Originally intended to run for four performances as of 1st November, the Akhnaten season had to be postponed, due to the enforced closure of theatres during the November lockdown in France. The production was, however, filmed for screening online, and is now available for viewing, enabling not only local audiences to enjoy it, but audiences around the world as well.
Created in 1984, with a libretto by Philip Glass, Shalom Goldman, Robert Israel and Richard Riddell, Akhnaten is the third of a trilogy of Glass’s operas inspired by important personalities or great moments in history – the preceding works being Einstein on the Beach, written in 1976 and directed by Robert Wilson, and Satyagraha, a 1980 work which traces Mahatma Gandhi’s development of non-violent protests as a political tool. Akhnaten premiered at the Staatstheater Stuttgart on the 24th of March, 1984.
Philip Glass is regarded as one of the most interesting and versatile composers of his time. In addition to his operas, symphonies, and compositions for his own ensemble, he has collaborated with a wide range of artists – from Twyla Tharp to Allen Ginsberg, Woody Allen and David Bowie – he has written music for experimental theatre, and scores for Academy Award-winning films such as Stephen Daldry’s The Hours and Martin Scorsese’s Kundun. He also wrote the score – performed by the Philip Glass Ensemble – for Godfrey Reggio’s Koyaanisqatsi, described on Glass’s website as “an apocalyptic vision of the collision of two different worlds — urban life and technology versus the environment”.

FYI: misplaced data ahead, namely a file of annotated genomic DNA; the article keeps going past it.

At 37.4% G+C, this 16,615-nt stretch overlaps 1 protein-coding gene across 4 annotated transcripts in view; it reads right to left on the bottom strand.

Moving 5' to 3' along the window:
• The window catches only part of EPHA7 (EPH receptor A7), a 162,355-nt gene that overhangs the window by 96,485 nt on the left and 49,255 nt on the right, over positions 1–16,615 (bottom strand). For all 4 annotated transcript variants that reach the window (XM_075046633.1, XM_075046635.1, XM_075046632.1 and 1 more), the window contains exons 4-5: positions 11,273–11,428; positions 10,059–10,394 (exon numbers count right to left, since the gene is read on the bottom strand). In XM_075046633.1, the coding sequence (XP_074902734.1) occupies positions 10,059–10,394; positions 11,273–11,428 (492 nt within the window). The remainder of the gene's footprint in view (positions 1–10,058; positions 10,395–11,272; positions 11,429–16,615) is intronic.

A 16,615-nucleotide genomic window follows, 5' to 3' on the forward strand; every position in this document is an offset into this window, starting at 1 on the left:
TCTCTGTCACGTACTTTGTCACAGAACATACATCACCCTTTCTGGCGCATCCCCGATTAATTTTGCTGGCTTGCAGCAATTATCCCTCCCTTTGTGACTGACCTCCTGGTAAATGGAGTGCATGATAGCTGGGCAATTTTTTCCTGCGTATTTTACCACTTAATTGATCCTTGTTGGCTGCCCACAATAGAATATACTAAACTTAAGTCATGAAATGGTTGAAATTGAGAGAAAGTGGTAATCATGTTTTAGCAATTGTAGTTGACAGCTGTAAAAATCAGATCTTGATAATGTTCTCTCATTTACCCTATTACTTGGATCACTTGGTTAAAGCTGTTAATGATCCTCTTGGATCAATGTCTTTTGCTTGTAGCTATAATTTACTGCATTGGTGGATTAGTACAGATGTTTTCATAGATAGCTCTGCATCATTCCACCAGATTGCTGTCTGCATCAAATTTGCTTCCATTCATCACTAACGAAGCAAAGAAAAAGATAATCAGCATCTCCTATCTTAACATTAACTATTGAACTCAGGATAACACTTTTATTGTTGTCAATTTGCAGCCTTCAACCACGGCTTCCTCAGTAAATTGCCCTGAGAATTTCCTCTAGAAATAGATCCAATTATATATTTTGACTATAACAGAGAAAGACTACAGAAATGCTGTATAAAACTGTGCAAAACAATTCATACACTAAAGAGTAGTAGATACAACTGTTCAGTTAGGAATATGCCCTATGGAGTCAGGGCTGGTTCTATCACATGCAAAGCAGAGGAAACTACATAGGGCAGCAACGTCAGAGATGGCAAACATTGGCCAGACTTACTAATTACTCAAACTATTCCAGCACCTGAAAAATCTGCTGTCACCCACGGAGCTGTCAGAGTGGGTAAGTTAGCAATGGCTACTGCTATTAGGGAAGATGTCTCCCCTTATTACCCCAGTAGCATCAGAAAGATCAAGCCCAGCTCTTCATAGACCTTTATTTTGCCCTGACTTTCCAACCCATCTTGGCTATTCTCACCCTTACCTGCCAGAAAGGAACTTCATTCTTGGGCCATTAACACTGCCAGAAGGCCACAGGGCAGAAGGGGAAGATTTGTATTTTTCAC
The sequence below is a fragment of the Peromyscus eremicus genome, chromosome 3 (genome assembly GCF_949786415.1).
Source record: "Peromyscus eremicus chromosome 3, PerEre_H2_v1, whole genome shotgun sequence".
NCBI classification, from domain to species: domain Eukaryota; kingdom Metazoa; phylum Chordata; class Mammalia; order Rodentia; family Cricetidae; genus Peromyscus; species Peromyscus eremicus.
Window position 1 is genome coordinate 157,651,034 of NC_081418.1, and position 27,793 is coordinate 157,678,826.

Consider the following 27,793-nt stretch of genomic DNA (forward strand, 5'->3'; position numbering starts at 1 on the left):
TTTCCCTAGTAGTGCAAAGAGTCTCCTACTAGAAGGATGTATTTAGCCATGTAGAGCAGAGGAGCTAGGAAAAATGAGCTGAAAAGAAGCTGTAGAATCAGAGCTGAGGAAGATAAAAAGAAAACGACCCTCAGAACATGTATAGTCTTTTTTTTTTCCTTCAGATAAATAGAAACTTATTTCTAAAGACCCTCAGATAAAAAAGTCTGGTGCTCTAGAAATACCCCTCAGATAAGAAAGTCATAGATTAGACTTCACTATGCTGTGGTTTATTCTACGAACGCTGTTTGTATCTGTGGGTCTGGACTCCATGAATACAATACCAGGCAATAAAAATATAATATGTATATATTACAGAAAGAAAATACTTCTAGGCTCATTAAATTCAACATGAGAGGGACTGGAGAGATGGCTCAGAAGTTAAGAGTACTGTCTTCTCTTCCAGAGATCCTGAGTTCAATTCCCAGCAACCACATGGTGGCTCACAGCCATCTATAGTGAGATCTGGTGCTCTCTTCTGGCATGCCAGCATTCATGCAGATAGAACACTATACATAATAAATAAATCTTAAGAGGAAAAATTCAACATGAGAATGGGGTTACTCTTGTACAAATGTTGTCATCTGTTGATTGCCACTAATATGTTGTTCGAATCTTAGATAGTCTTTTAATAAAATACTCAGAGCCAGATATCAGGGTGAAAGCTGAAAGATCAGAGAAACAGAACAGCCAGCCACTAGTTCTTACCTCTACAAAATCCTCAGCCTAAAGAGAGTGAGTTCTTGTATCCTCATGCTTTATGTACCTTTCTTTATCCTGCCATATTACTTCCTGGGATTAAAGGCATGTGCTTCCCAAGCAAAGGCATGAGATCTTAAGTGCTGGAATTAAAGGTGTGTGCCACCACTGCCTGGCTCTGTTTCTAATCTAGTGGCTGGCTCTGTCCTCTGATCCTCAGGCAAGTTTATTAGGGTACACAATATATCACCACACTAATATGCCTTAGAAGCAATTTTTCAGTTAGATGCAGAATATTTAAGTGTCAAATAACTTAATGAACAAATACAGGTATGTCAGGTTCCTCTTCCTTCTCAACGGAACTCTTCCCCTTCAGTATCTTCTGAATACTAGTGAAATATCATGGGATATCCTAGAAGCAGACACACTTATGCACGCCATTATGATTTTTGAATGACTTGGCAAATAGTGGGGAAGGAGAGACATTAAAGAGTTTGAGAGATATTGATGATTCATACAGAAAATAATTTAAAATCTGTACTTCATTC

The collaboration between Lucinda Childs and Philip Glass goes back a number of years. She appeared in Glass and Wilson’s Einstein on the Beach – for which she won an Obie Award – and subsequently appeared in Glass’s opera White Raven. Glass also composed the score for her 1979 work Dance. Childs has choreographed over thirty works for major ballet companies – including the Paris Opéra Ballet and Les Ballets de Monte-Carlo – and has directed and choreographed a number of contemporary and 18th-century operas – for companies such as Los Angeles Opera, La Monnaie in Brussels, and for Opera du Rhin.
In a first for France, and due to the current health crisis, Lucinda Childs conducted rehearsals for Akhnaten by video conference on a large screen, from one continent to another. As a result, the Direction of the Opéra de Nice has placed digital technology at the heart of this production – a challenge for both the artistic and technical teams.
Akhnaten is set in Ancient Egypt, and based on the accession to the throne of the pharaoh Amenhotep IV, on his religious convictions, and the consequences of his actions. Presented as a combination of song, dance and music, the opera has a libretto by Philip Glass, Shalom Goldmann, Robert Israël and Richard Ridell, with the text drawing on ancient hymns, prayers and inscriptions, sung in their original Egyptian, Hebrew and Akkadian form.
At the funeral of Amenhotep III – thought to have been around 1351 BC – his son, who is crowned the new pharaoh, announces his intention to change his name from Amenhotep IV – “spirit of Amon” – to Akhnaten – “spirit of Aten”. He also leads a revolt to banish the existing religion in the country, and replace it with a monotheistic one in which the sun god is to be the sole divinity of Egypt. He banishes the priests of Amon and forms the new order of Aten.